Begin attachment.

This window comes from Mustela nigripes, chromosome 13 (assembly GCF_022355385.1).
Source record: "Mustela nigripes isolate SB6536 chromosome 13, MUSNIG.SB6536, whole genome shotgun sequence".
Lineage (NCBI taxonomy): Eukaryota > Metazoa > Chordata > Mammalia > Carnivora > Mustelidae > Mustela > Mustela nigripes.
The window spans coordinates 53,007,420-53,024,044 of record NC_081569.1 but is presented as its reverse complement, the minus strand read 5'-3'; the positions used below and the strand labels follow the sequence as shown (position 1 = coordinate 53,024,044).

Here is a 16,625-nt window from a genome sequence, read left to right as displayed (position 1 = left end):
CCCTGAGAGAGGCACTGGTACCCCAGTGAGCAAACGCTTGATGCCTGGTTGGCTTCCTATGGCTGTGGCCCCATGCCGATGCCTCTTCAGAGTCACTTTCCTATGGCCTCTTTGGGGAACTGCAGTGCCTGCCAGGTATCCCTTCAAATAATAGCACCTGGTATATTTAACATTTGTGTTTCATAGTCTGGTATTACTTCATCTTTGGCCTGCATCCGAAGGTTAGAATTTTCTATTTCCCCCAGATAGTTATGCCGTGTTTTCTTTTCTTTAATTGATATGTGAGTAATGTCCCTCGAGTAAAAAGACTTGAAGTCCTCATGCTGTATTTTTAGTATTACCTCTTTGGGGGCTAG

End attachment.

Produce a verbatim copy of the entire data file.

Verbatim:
This window comes from Mustela nigripes, chromosome 13 (assembly GCF_022355385.1).
Source record: "Mustela nigripes isolate SB6536 chromosome 13, MUSNIG.SB6536, whole genome shotgun sequence".
Lineage (NCBI taxonomy): Eukaryota > Metazoa > Chordata > Mammalia > Carnivora > Mustelidae > Mustela > Mustela nigripes.
The window spans coordinates 53,007,420-53,024,044 of record NC_081569.1 but is presented as its reverse complement, the minus strand read 5'-3'; the positions used below and the strand labels follow the sequence as shown (position 1 = coordinate 53,024,044).

Here is a 16,625-nt window from a genome sequence, read left to right as displayed (position 1 = left end):
CCCTGAGAGAGGCACTGGTACCCCAGTGAGCAAACGCTTGATGCCTGGTTGGCTTCCTATGGCTGTGGCCCCATGCCGATGCCTCTTCAGAGTCACTTTCCTATGGCCTCTTTGGGGAACTGCAGTGCCTGCCAGGTATCCCTTCAAATAATAGCACCTGGTATATTTAACATTTGTGTTTCATAGTCTGGTATTACTTCATCTTTGGCCTGCATCCGAAGGTTAGAATTTTCTATTTCCCCCAGATAGTTATGCCGTGTTTTCTTTTCTTTAATTGATATGTGAGTAATGTCCCTCGAGTAAAAAGACTTGAAGTCCTCATGCTGTATTTTTAGTATTACCTCTTTGGGGGCTAG